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Department of Defense INSTRUCTION


DoDI 5000.02, January 7,

DoDI 5000.02, January 7, 2015 c. Component Acquisition Executive (CAE). The CAE will serve as the decision authority for DBS programs that do not meet the MAIS threshold in Table 1 in Enclosure 1, are not expected to exceed those thresholds, have not been designated special interest, or are not otherwise under OSD oversight. The capability requirements and acquisition processes and procedures for such programs will be consistent with applicable statute, regulation, and this enclosure. d. Functional Sponsors (1) Functional sponsors are the OSD or DoD Component executives responsible for: (a) Representing user community interests through the formulation of capability requirements. (b) Ensuring funding availability for DBS investments, to include the process of capability requirements definition. (c) Sponsoring the Problem Statement and the implementation of the non-materiel portions of the overall DOTMLPF-P solution. d) Defining threshold and objective measures for capability requirements. (e) Supporting the Program Manager in development of the program acquisition strategy, accomplishing effective business process re-engineering (BPR), and implementing the materiel portion of the DOTMLPF-P solution. (f) Validating that Initial Operational Capability has been achieved in alignment with KPPs and other applicable measures. (g) Validating that threshold KPPs are met before the Full Deployment Decision. (2) The Functional Sponsor will regularly review threshold capability requirements, including KPPs, as appropriate and, if substantive changes are required, submit such changes for approval before a certification or acquisition decision. e. Military Department Chief Management Officers (CMOs). The Military Department CMOs of the Department of Defense are the Service-level executives responsible for: (1) Serving as the AAO for their Department. In that capacity, the Military Department CMO/AAO will conduct a review of non-priority DBS and determine whether the programs should be certified. If the CMO determines that a program cannot be certified, the CMO will notify the MDA and recommend corrective action. (2) Reviewing and prioritizing all DBS capability requirements in their respective portfolios. Change 2, 02/02/2017 158 ENCLOSURE 12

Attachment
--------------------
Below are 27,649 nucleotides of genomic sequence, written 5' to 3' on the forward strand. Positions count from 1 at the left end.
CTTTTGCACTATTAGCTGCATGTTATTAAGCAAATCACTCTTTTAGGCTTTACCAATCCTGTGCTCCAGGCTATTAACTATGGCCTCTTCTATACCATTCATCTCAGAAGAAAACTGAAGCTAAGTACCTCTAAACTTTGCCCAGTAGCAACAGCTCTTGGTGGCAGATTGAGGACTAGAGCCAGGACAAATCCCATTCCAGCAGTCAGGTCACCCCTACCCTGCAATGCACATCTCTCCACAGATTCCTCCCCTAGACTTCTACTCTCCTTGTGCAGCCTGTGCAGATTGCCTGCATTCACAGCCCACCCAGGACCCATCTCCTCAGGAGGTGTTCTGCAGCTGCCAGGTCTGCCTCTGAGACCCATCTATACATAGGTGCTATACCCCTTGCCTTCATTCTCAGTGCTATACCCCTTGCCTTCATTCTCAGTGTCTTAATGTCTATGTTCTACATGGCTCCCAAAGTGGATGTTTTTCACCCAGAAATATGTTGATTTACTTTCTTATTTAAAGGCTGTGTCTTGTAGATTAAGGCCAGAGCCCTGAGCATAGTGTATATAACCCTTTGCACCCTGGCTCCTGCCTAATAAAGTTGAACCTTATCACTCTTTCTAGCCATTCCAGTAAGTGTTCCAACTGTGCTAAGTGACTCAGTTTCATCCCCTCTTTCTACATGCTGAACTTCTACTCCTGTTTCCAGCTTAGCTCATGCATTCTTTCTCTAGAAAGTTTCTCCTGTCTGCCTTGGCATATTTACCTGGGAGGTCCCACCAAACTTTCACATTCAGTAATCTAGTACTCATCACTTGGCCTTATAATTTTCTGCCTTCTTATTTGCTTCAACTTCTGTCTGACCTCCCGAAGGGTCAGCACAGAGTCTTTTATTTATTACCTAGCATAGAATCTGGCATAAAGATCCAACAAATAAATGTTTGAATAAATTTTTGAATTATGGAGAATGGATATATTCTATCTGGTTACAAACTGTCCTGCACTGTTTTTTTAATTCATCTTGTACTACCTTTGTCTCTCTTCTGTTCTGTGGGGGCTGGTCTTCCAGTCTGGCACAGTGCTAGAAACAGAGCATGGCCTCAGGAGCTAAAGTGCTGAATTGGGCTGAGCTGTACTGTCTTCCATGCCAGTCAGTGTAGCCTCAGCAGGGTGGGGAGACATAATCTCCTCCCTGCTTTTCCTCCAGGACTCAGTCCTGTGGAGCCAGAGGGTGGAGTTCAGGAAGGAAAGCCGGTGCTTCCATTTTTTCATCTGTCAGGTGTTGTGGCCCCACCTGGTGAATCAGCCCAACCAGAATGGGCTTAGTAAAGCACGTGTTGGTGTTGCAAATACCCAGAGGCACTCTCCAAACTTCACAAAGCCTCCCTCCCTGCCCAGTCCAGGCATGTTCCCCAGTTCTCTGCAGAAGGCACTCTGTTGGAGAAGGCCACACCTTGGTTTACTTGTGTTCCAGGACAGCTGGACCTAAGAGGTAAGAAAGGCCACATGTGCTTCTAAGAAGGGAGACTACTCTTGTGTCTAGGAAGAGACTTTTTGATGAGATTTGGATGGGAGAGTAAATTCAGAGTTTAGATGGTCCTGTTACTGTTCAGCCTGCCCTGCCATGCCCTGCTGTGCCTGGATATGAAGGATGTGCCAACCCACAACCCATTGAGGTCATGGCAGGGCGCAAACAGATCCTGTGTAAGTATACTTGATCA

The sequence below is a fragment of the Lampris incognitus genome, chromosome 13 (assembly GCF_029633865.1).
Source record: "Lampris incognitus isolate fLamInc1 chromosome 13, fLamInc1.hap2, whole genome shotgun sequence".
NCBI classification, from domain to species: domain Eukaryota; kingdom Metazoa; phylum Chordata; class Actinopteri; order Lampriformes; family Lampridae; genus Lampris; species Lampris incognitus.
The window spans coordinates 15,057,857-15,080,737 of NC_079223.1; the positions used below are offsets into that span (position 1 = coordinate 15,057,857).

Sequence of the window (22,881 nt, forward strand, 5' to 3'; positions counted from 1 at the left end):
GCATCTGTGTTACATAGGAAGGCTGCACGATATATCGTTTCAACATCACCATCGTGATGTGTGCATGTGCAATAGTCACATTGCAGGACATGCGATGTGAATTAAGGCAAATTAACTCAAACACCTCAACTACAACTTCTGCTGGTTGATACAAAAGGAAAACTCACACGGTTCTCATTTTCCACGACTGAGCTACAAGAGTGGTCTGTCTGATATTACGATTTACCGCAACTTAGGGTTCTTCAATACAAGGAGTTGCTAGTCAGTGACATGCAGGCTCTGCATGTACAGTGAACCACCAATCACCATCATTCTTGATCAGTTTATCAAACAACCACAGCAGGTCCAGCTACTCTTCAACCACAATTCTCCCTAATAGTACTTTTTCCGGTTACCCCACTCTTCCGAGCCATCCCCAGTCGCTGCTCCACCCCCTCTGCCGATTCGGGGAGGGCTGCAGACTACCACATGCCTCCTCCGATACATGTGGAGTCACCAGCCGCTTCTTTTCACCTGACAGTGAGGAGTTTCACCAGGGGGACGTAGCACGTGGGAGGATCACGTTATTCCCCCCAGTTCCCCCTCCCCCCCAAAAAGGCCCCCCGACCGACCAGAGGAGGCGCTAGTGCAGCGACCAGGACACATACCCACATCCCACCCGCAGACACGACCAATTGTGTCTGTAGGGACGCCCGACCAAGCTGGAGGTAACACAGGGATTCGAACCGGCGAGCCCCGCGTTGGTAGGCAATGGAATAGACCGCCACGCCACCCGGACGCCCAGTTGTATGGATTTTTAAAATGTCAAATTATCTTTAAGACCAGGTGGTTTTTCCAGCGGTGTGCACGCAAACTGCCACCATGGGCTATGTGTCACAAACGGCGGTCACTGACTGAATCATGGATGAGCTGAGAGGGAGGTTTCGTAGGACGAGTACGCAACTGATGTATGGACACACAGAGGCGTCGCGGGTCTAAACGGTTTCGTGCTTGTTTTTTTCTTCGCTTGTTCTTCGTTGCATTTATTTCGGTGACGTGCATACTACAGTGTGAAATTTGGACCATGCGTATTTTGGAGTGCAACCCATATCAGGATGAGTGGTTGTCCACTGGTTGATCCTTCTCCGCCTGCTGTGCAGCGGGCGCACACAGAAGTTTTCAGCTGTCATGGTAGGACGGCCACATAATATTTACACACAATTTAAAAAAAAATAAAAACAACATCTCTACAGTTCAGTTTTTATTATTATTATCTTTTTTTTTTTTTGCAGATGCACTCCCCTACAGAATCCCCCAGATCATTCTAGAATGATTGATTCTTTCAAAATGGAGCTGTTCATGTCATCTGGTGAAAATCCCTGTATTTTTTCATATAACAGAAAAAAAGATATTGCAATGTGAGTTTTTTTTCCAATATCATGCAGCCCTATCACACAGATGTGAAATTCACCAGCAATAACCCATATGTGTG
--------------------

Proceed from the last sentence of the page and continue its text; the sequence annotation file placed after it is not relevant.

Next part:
DoDI 5000.02, January 7, 2015 (3) Approving DBS capability requirements in the form of Problem Statements for nonpriority DBS. f. AAO. The AAOs of the Department of Defense are typically either the DCMO or the Military Department CMO (unless otherwise specified by the Secretary of Defense). The DCMO or Military Department CMOs may designate additional AAOs as necessary. (1) A DBS AAO must conduct an initial approval review in accordance with 10 U.S.C. 2222 (Reference (h)) which, at minimum, determines: (a) That a business need and its recommended solution are or will be: 1. Compliant with the Business Enterprise Architecture (BEA). 2. Consistent with established portfolio priorities. (b) Appropriate BPR has been conducted. (c) The elimination of unique software requirements and unique interfaces has been maximized to the greatest extent practicable. (2) The AAO’s initial approval also serves as a certification as required by 10 U.S.C. 2222 (Reference (h)). The certification must occur before a DBS program begins development (or subsequent program stages, if there is no development). (3) A DBS AAO must conduct an annual program certification for any fiscal year in which funds are expended for development or sustainment on a covered DBS program. The current certification must be provided to the MDA before any program decision review. If the program cannot be certified, the AAO will notify the MDA and provide a recommendation for corrective action. 4. PROBLEM STATEMENT. DBS generally do not employ JCIDS procedures for the development and validation of capability requirements documents. Instead, functional sponsors will analyze a perceived business need, capability gap, or opportunity and document the results of the analysis in a Problem Statement. The approved Problem Statement supports development of the acquisition strategy in subsequent phases of the program. Approval authorities are defined in paragraphs 3b(1)(c) and 3e(3). a. The Problem Statement is the output of an analytic process and will include definition of: the business need; the desired end-state; enablers and/or constraints; measurable business outcomes which will serve as indicators of progress toward achievement of the end-state; the DOTMLPF-P capabilities required to solve the business need; a rough order of magnitude cost estimate for the effort; and a projected or anticipated return on investment, which may include Change 2, 02/02/2017 159 ENCLOSURE 12

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